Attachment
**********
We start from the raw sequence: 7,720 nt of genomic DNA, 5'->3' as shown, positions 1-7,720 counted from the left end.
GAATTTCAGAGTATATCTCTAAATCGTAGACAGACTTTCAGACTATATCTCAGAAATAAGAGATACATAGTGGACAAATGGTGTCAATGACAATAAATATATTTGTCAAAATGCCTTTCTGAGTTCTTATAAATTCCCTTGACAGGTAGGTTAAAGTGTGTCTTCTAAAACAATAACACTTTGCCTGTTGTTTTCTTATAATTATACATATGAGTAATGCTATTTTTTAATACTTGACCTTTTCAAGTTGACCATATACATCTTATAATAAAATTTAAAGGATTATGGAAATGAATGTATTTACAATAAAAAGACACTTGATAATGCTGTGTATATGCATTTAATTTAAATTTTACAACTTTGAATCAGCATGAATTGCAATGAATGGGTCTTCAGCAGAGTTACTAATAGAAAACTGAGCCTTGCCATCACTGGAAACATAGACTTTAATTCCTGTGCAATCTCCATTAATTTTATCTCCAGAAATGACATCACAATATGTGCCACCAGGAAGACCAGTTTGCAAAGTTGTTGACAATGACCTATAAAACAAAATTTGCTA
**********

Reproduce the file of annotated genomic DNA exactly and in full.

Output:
We start from the raw sequence: 7,720 nt of genomic DNA, 5'->3' as shown, positions 1-7,720 counted from the left end.
GAATTTCAGAGTATATCTCTAAATCGTAGACAGACTTTCAGACTATATCTCAGAAATAAGAGATACATAGTGGACAAATGGTGTCAATGACAATAAATATATTTGTCAAAATGCCTTTCTGAGTTCTTATAAATTCCCTTGACAGGTAGGTTAAAGTGTGTCTTCTAAAACAATAACACTTTGCCTGTTGTTTTCTTATAATTATACATATGAGTAATGCTATTTTTTAATACTTGACCTTTTCAAGTTGACCATATACATCTTATAATAAAATTTAAAGGATTATGGAAATGAATGTATTTACAATAAAAAGACACTTGATAATGCTGTGTATATGCATTTAATTTAAATTTTACAACTTTGAATCAGCATGAATTGCAATGAATGGGTCTTCAGCAGAGTTACTAATAGAAAACTGAGCCTTGCCATCACTGGAAACATAGACTTTAATTCCTGTGCAATCTCCATTAATTTTATCTCCAGAAATGACATCACAATATGTGCCACCAGGAAGACCAGTTTGCAAAGTTGTTGACAATGACCTATAAAACAAAATTTGCTA